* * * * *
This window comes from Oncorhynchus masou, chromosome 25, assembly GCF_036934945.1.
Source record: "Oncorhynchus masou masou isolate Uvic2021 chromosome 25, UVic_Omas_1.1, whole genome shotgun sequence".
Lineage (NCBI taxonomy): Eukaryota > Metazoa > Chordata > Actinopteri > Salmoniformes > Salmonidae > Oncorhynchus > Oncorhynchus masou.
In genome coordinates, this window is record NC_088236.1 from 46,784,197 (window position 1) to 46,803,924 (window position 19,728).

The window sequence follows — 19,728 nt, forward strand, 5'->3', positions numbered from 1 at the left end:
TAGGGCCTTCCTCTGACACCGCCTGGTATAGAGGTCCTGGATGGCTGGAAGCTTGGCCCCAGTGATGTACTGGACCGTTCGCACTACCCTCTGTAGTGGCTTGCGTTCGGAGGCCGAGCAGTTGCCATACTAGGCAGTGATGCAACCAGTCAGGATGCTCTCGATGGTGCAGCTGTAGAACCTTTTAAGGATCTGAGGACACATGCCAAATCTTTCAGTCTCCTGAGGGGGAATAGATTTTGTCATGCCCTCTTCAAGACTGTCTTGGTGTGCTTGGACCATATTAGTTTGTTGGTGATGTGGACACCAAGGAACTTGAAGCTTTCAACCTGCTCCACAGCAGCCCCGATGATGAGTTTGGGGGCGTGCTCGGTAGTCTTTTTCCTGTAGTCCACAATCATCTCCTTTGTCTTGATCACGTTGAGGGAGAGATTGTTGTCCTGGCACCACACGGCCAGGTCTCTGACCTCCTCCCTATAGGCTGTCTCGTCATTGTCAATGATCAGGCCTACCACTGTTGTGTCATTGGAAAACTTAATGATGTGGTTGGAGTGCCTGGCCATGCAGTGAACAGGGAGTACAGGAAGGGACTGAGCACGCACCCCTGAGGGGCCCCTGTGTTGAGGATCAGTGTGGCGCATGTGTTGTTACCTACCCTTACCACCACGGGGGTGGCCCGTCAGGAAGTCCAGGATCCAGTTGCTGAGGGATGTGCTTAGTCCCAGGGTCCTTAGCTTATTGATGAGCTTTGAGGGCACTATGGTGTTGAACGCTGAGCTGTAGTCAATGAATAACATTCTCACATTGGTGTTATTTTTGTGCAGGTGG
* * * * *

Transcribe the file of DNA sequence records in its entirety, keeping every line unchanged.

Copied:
This window comes from Oncorhynchus masou, chromosome 25, assembly GCF_036934945.1.
Source record: "Oncorhynchus masou masou isolate Uvic2021 chromosome 25, UVic_Omas_1.1, whole genome shotgun sequence".
Lineage (NCBI taxonomy): Eukaryota > Metazoa > Chordata > Actinopteri > Salmoniformes > Salmonidae > Oncorhynchus > Oncorhynchus masou.
In genome coordinates, this window is record NC_088236.1 from 46,784,197 (window position 1) to 46,803,924 (window position 19,728).

The window sequence follows — 19,728 nt, forward strand, 5'->3', positions numbered from 1 at the left end:
TAGGGCCTTCCTCTGACACCGCCTGGTATAGAGGTCCTGGATGGCTGGAAGCTTGGCCCCAGTGATGTACTGGACCGTTCGCACTACCCTCTGTAGTGGCTTGCGTTCGGAGGCCGAGCAGTTGCCATACTAGGCAGTGATGCAACCAGTCAGGATGCTCTCGATGGTGCAGCTGTAGAACCTTTTAAGGATCTGAGGACACATGCCAAATCTTTCAGTCTCCTGAGGGGGAATAGATTTTGTCATGCCCTCTTCAAGACTGTCTTGGTGTGCTTGGACCATATTAGTTTGTTGGTGATGTGGACACCAAGGAACTTGAAGCTTTCAACCTGCTCCACAGCAGCCCCGATGATGAGTTTGGGGGCGTGCTCGGTAGTCTTTTTCCTGTAGTCCACAATCATCTCCTTTGTCTTGATCACGTTGAGGGAGAGATTGTTGTCCTGGCACCACACGGCCAGGTCTCTGACCTCCTCCCTATAGGCTGTCTCGTCATTGTCAATGATCAGGCCTACCACTGTTGTGTCATTGGAAAACTTAATGATGTGGTTGGAGTGCCTGGCCATGCAGTGAACAGGGAGTACAGGAAGGGACTGAGCACGCACCCCTGAGGGGCCCCTGTGTTGAGGATCAGTGTGGCGCATGTGTTGTTACCTACCCTTACCACCACGGGGGTGGCCCGTCAGGAAGTCCAGGATCCAGTTGCTGAGGGATGTGCTTAGTCCCAGGGTCCTTAGCTTATTGATGAGCTTTGAGGGCACTATGGTGTTGAACGCTGAGCTGTAGTCAATGAATAACATTCTCACATTGGTGTTATTTTTGTGCAGGTGG